Mass shootings and workplace violence: They catch and hold our attention not just for the gruesome nature of the crimes, but also for the feelings of helplessness they often induce. How can one prepare for such an unexpected violent attack? EHS Today has compiled some recent coverage – both from our own archives and from that of our sister publication, Fire Chief – to offer practical safety advice to help prepare workers, the public and first responders for these tragic events.
Fire Chief recognizes that more than the general public should be able to react appropriately and safely if a mass shooting occurs: first responders must be prepare to help minimize injuries and fatalities, help victims and get the situation under control. In “How to Prepare Your Department for Mass Shootings Like in Aurora, Colo.,” Fire Chief offers preparation tips:
“The issue with these mass-shooting events, as we've seen, is that they really can happen anywhere at any location. When you focus specifically on this threat, you have to recognize that it can happen in any community, big or small,” said August Vernon, operations officer with Forsyth County Emergency Management in Winston/Salem, N.C. “So first, meet with other [public-safety] partners. Know the people who work at your local emergency management office, as they already are running exercises and planning for these types of events, such as vulnerability assessments. Tap into that data, develop a plan and then exercise it regularly.”
Read the rest of this article in Fire Chief: “How to Prepare Your Department for Mass Shootings Like in Aurora, Colo."
When EHS Today spoke to personal safety expert David Nance, he stressed that while in a crowded public space, people should take note of the exits, keep their backs to the wall, visualize how they would respond in an emergency situation and flee the scene as soon as possible if an event does occur. Read his tips in full in “Know Your Exits: Safety Advice Following the Colorado Theater Shooting.”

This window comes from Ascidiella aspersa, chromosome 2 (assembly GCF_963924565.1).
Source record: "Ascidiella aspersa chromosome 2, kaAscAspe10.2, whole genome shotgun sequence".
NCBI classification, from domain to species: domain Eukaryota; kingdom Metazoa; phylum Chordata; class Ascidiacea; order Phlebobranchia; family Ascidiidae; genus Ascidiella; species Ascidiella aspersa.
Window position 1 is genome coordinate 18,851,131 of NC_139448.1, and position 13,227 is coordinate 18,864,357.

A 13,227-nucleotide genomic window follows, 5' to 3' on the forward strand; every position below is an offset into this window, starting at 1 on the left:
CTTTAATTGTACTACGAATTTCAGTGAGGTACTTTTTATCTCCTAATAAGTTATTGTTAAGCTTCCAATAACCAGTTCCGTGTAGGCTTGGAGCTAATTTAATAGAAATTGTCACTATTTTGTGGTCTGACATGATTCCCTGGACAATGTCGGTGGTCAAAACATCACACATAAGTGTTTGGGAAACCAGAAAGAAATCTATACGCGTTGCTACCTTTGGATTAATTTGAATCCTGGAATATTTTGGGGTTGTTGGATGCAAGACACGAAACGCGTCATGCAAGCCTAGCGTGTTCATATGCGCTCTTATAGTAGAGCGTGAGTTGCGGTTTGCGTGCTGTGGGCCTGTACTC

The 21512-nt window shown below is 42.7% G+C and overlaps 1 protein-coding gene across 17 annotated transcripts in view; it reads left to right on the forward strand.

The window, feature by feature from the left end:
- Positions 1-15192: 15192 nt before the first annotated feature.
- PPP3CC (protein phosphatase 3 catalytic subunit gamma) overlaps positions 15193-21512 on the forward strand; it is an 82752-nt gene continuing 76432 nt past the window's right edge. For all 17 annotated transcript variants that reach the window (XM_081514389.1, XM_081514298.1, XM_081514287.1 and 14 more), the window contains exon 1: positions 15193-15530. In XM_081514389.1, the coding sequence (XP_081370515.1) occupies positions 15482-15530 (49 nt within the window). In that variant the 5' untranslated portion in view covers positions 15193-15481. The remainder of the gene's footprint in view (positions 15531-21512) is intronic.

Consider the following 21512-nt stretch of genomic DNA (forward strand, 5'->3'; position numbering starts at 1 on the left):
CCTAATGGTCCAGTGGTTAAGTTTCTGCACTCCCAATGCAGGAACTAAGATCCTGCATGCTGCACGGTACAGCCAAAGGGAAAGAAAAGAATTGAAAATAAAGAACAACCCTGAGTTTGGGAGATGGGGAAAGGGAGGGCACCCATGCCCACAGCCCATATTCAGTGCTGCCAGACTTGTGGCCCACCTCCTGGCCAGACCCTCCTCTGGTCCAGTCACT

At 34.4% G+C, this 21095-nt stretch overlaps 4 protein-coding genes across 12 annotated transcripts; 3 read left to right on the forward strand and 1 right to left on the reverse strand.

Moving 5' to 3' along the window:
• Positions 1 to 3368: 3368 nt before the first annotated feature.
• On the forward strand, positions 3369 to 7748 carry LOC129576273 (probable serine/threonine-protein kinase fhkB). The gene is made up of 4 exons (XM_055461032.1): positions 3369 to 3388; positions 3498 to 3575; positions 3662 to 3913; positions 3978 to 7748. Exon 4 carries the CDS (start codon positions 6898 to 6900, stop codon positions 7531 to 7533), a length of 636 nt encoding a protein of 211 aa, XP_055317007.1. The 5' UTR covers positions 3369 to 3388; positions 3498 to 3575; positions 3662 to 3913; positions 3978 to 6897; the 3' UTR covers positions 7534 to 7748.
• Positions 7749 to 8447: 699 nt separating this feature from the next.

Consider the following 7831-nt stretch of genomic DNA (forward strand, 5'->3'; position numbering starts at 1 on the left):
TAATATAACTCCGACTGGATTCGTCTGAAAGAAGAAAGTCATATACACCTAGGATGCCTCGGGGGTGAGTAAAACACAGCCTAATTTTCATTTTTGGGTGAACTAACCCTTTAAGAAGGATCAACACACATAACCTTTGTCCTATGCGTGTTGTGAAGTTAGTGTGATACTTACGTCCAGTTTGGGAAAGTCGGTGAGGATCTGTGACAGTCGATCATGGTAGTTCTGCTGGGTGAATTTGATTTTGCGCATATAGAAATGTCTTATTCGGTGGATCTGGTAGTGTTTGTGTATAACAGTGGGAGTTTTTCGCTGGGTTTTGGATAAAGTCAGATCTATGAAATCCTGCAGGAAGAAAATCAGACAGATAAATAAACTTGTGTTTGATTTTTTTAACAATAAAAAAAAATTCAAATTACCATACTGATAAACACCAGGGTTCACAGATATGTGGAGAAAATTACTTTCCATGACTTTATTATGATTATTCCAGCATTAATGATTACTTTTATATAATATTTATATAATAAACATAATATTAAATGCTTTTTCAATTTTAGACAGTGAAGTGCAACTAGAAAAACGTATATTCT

In “Aurora Shooting a Tragic, Eerie Reminder of Columbine,” Fire Chief interviewed Bill Pessemier, who was the fire and EMS incident commander at the deadly 1999 Columbine school shooting and now is director of 911 dispatch for the Summit County (Colo.) Communications Center.
“Soon after Columbine, we were invited to speak at different conferences about lessons we learned from the incident,” Pessemier said. “We tried to be brutally honest with what went well and what didn’t go so well, and [provide] different recommendations for fire, law and EMS.” Each presentation, he said, emphasized the importance of collaboration among the public-safety agencies and of developing relationships before incidents.
EHS Today also covered the City of Houston’s new public service announcement video, which has been making the rounds online thanks to its dramatic enactment of a workplace shooting. The video explains in detail the three ways to respond to a workplace violence shooting: If at all possible, run from the situation; if running is not possible, then hide and barricade yourself from the shooter; and finally, as a last resort, improvise weapons and fight back against the shooter. Read the advice at length and watch the video at “Run, Hide, Fight: How to Respond to a Workplace Shooting.”
If you’re searching for a more in-depth look at workplace violence, including possible triggers and causes, the documentary "Murder by Proxy: How America Went Postal," sheds light on some of the U.S. Postal Service shootings in the 1980s and 90s. Read an overview of the documentary, including expert discussion of whether or not some employees are just “bad apples” and how employers should respond to a violent incident in “Workplace Violence and the 'Bad Apple' Myth.”
Workplace violence has long been a part of EHS Today’s comprehensive workplace safety and health coverage. Read one of our latest features on the topic, “When Words Fail: Workplace Violence and Communication,” or read “Workplace Violence Triggers, Warning Signs and Solutions,” “Managing Workers' Comp: Workplace Violence Can Put Your Company at Risk,” “The Warning Signs of Workplace Violence,” “Tragedy Turns Attention to Workplace Violence” and “Preventing Workplace Violence.”